Home Random Page



What house would you like to live in?


There are all sorts of different houses that you can buy in Britain (if you have the money that is). We asked some British people to tell us about their houses.


Hello, I'm Tracey and I live in a terraced house in Glasgow, Scotland. A terraced house is a house joined to a row of other houses. It is not very big, only two bedrooms but my husband and I live on our own, so there is enough space for us and our dog, Spot. The only problem with a terraced house is the noise if you are unlucky enough to have noisy neighbours. Fortunately, we do not have that problem.


Hi, my name is Erik. I'm fifteen. I live with my parents in a small town in the South-East of England. We have a semi-detached house. This means that my house is joined to another house. It has a kitchen, lounge, bathroom with a toilet and three bedrooms. Oh, yes we also have a small garden. British people like having a garden, you know. It is quite a modern house, so we have central heating. I would really like an open fireplace but modern houses do not have them.


Hi there. I'm Paul from London. I live in a detached house with my wife, two kids and a cat. It is quite a large house with a nice back garden and five bedrooms. Having a detached house is more expensive than a semi-detached or terraced one. I like it because when you are sitting in the garden, nobody else can see you. I would like to buy a country cottage somewhere nice and quiet but how would I find a job there?


Hello, my name is Yasmin. I'm fourteen and live in Liverpool, the hometown of the Beatles. My family comes from Bangladesh but I was born in England. We live in a council estate in a block of flats. This means that we did not have to buy our flat. It was given to us for free by the local government. This is because my father doesn't have a well-paid job, so we could not afford to buy or even rent even a small flat. My mum doesn't speak English, so there are very few jobs that she can do. Most British people would not want to live in a block of flats because quite often they are badly built and are associated with poverty and crime.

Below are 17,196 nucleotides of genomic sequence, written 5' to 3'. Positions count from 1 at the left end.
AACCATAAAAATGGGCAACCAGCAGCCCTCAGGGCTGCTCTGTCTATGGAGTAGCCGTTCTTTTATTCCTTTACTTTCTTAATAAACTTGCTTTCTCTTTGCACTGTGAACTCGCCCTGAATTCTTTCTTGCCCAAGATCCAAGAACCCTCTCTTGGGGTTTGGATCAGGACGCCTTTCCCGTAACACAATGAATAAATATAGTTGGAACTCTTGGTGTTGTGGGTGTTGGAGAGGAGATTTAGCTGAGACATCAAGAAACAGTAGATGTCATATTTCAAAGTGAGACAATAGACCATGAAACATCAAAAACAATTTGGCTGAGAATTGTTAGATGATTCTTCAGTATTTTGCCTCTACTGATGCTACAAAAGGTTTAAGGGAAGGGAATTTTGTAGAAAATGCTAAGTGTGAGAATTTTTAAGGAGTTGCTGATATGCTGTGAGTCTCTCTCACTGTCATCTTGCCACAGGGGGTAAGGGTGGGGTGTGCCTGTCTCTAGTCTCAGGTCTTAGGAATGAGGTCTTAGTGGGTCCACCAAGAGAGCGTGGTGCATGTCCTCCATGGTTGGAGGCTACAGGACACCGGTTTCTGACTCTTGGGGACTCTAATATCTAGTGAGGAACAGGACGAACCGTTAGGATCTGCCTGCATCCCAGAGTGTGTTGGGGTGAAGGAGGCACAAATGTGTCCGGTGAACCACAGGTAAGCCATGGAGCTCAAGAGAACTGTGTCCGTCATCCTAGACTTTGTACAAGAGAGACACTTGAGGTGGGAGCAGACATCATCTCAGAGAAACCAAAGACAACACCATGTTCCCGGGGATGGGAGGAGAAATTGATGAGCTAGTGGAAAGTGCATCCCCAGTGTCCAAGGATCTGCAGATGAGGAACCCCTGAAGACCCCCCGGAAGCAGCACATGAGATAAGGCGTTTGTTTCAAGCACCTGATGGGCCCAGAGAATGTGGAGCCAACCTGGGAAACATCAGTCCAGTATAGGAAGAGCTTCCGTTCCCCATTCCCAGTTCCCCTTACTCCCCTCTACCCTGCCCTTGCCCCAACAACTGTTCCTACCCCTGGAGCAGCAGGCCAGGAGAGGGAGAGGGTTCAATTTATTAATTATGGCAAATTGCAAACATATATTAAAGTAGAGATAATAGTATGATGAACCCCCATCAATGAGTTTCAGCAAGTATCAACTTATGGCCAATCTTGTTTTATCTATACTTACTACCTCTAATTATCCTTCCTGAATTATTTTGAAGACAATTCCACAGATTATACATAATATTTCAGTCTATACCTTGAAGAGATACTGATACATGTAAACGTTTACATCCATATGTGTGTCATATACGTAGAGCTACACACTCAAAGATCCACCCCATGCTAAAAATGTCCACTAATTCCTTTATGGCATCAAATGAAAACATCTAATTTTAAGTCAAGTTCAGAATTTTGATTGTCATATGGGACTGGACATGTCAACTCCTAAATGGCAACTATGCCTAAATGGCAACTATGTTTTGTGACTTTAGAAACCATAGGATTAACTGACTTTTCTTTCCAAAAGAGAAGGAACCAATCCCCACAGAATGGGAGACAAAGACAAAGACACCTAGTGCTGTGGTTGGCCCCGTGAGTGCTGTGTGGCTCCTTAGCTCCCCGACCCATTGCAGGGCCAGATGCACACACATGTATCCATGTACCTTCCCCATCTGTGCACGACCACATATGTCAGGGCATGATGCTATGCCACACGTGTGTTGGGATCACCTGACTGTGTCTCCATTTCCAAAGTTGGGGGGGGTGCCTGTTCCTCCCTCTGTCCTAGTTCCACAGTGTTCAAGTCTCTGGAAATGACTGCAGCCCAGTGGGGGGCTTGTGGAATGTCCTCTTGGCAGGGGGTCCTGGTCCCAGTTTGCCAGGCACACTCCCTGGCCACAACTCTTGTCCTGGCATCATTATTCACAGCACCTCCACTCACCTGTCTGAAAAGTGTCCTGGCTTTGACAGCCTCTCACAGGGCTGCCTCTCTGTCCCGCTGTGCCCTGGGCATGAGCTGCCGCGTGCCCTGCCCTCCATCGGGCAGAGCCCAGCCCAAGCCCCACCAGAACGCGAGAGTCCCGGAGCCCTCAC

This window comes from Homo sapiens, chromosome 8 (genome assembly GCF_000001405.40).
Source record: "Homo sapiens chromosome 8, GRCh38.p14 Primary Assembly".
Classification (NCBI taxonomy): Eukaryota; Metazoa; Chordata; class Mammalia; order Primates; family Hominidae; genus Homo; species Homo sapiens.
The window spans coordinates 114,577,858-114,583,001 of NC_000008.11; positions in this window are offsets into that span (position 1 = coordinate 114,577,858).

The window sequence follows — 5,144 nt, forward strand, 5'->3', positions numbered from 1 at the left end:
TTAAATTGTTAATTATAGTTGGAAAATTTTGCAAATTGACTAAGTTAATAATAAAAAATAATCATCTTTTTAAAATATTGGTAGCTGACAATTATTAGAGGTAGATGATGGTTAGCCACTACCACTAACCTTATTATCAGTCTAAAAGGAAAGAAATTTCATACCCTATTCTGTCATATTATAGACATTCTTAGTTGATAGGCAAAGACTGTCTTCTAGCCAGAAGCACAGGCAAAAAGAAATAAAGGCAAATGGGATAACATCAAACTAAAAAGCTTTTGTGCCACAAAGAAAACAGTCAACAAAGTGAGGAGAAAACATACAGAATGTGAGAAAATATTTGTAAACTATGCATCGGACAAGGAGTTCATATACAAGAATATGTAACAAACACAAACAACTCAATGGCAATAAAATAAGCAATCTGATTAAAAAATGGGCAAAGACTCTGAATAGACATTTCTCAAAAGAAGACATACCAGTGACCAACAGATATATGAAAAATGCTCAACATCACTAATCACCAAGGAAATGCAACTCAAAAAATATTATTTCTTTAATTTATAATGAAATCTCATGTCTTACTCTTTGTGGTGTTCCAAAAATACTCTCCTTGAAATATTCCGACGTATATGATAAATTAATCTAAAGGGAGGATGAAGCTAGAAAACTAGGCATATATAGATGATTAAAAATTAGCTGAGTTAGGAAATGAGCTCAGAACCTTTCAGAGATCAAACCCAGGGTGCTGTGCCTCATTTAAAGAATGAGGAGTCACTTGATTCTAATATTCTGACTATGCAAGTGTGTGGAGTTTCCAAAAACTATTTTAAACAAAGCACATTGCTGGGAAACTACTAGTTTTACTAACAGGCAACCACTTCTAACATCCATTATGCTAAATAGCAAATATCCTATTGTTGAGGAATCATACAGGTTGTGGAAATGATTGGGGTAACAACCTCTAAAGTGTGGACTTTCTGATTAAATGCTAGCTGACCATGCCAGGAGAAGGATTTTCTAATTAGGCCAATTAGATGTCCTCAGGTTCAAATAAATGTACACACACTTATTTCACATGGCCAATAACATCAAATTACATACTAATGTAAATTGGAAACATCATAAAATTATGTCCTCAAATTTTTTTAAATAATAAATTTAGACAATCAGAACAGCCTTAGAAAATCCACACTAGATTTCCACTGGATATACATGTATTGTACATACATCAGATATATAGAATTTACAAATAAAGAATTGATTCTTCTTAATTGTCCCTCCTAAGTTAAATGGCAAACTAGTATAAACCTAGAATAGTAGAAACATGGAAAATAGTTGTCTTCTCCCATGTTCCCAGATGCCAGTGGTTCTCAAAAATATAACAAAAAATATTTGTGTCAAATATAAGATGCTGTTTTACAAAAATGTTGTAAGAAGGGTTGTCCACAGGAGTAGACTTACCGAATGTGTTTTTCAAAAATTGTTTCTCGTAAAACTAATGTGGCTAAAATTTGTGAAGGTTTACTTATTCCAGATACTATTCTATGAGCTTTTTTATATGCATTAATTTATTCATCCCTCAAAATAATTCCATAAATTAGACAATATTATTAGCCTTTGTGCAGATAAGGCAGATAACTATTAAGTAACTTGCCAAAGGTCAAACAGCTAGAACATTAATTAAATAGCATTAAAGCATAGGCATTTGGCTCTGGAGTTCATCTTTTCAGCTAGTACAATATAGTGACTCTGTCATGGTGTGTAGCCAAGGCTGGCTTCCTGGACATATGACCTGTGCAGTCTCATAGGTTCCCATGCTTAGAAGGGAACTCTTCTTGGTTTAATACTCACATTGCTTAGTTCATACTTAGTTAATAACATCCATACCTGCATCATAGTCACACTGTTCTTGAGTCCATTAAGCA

I'm Mark. Guess where I live - I live in a boat! Many people's dream would be to live in a large country mansion or picturesque country cottage, but I think that living in a houseboat is a lot more exciting. I do not have a regular job, so I can stay in one area for a few months and then move somewhere else. England is just perfect for that because it has lots of canals. There are other people like me who like living in a boat, so I never feel that I'm completely alone but at the same I feel completely independent. If you think I'm strange, I know somebody who lives in a caravan and another friend who lives in a lighthouse!

Stately homes

It was different in the old days. The rich were very rich and the poor were very poor. But is it really different now? Some of the aristocratic families of Britain still have a lot of money, and some still live in magnificent 'stately homes' built by their families hundreds of years ago.

Castles with strong walls and towers may be almost a thousand years old, but most stately homes date from the seventeenth and eighteenth centuries, and many are filled with wonderful collections of paintings and furniture. But even for the richest, life in these old houses is expen­sive. There are roofs to repair, hundreds of rooms to clean, and miles of parkland to look after. To make money, owners of stately homes often make their parks into playgrounds. They set up zoos, safari parks, model railways, small museums — anything that people will pay to see.

Not everyone is lucky enough to keep their old home. Many of the people who once owned the castles and palaces of Britain cannot afford to look after them now. But the buildings still stand, full of wonderful antiques and art treasures.

A large number of them now belong to the National Trust, a private organisation which buys historic buildings. The old owners still live there, and keep the atmosphere of a beautiful private home, but the houses are open to the public too. In this way everyone can enjoy the great cultural treasures of the past.

What house would you like to live in?


Date: 2015-12-17; view: 2129

<== previous page | next page ==>
Does the place where a person lives reflect his/ her personality? Why (not)? | Ex. 5. Give verbs corresponding to the nouns. Translate the verbs into Russian.
doclecture.net - lectures - 2014-2024 year. Copyright infringement or personal data (0.008 sec.)